Tue, Oct 23, 2012 - Page 14 News List

Moody’s maintains rating, stable outlook for Taiwan

STABLE AND FLEXIBLE:Although prospects for GDP growth this year are bleak, analysts have praised the nation’s economic flexibility and strong competitiveness

By Crystal Hsu  /  Staff reporter

Moody’s Investors Service yesterday maintained its “Aa3” foreign and local currency sovereign rating for Taiwan with a stable country outlook on the back of strong government and institutional financial strength and low susceptibility to risks from financial, economic and political surprises.

The ratings agency’s latest assessment of Taiwan’s sovereign ratings came after Fitch Ratings on Sept. 13 kept Taiwan’s “A+” and “AA-” long-term foreign and local currency issuer default ratings with a stable outlook. Standard & Poor’s Ratings Services on Aug. 8 maintained a stable outlook on the nation’s sovereign ratings, affirming its “AA-” long-term and “A-1+” short-term unsolicited issuer credit ratings.

Taiwan’s economy has proven flexible in past downturns, although its GDP growth prospects this year and next year are clouded by the eurozone debt crisis and a slowdown in China, Christian de Guzman, an assistant vice president and analyst at Moody’s sovereign risk unit, said in a report.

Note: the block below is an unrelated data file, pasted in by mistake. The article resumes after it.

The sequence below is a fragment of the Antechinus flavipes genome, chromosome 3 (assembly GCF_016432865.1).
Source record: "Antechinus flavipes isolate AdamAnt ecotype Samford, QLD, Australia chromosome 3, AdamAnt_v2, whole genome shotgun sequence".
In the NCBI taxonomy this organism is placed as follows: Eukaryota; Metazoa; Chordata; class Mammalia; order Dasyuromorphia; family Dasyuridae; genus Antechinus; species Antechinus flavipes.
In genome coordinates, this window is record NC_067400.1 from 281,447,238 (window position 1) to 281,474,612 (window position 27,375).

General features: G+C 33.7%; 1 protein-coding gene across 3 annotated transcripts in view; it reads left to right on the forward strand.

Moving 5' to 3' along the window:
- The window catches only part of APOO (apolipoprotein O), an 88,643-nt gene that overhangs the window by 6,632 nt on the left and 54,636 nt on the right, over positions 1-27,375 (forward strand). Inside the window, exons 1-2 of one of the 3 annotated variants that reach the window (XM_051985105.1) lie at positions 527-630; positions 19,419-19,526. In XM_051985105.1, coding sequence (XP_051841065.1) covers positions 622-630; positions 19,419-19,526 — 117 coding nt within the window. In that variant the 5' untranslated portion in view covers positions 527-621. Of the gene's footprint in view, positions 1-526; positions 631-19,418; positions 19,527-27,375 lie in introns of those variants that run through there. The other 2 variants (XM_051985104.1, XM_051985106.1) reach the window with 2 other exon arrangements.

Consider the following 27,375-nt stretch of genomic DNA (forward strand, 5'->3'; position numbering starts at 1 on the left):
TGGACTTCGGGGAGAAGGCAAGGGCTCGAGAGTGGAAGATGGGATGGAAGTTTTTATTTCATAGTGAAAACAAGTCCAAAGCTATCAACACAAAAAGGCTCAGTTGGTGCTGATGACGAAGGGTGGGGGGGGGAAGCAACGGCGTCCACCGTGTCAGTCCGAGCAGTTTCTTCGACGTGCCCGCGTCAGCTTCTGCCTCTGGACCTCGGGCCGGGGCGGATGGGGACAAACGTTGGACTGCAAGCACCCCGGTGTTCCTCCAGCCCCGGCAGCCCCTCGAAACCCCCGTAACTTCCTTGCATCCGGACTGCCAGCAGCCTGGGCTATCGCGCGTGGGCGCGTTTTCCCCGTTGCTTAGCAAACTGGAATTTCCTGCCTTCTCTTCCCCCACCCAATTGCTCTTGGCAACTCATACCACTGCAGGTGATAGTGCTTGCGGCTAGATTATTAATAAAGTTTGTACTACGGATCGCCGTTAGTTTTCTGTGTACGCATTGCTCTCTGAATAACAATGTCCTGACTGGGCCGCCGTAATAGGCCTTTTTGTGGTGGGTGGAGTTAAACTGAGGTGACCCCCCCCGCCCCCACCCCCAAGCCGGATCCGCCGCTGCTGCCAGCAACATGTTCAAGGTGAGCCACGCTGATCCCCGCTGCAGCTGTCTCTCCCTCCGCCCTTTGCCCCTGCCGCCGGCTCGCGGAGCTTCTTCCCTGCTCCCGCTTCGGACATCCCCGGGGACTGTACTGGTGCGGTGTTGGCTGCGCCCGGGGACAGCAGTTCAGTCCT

Guzman attributed the resilience to a high degree of government effectiveness, strong competitiveness and a sound institutional framework.

“Although we expect the ongoing debt crisis in the eurozone and slowing growth in China to crimp Taiwan’s real GDP growth to 1.2 percent this year, we believe its trade-dependent economy will start to recover in early 2013,” the analyst said in the report.

While Taiwan’s government debt levels have risen in the past few years, prompting concerns over the government debt ceiling, the authorities have responded with measures aimed at narrowing its deficits through an expansion of government revenues, Guzman said.

Nevertheless, the government debt ceiling or total indebtedness is low when compared with many industrialized countries, she said.

“Given Taiwan’s ease of financing and healthy maturity profile, an increase of its government debt ceiling would not necessarily be credit negative, particularly as it has limited room to adjust both expenditures and revenues,” Guzman said.

Although Taiwan claims contested territories in the South and East China Seas, it has not been a significant party in the escalation of territorial disputes, and thus the risks for Taiwan remain unchanged at a moderate level, she said.

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